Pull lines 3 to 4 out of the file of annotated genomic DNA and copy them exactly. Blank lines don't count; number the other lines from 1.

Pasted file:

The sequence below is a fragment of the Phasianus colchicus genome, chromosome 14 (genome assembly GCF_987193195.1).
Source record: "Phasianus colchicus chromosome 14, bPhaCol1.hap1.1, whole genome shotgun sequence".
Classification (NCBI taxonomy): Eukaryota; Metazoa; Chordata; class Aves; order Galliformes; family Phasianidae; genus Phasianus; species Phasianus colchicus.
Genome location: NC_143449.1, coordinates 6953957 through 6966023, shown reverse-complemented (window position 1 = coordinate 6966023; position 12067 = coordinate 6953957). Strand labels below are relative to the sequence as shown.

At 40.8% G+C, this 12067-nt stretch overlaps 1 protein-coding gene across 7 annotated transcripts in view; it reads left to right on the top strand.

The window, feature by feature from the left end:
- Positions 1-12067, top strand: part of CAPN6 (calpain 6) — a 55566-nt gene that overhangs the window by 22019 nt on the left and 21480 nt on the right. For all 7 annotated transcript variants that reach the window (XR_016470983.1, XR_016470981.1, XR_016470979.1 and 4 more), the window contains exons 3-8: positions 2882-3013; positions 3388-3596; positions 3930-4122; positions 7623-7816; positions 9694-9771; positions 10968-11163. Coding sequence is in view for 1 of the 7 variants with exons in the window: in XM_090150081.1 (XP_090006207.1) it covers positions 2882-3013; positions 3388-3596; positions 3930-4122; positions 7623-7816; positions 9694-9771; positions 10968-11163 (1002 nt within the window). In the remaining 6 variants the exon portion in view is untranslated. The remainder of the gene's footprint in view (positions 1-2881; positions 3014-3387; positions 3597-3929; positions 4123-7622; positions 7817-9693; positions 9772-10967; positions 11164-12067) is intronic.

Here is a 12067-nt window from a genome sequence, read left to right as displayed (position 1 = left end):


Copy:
Classification (NCBI taxonomy): Eukaryota; Metazoa; Chordata; class Aves; order Galliformes; family Phasianidae; genus Phasianus; species Phasianus colchicus.
Genome location: NC_143449.1, coordinates 6953957 through 6966023, shown reverse-complemented (window position 1 = coordinate 6966023; position 12067 = coordinate 6953957). Strand labels below are relative to the sequence as shown.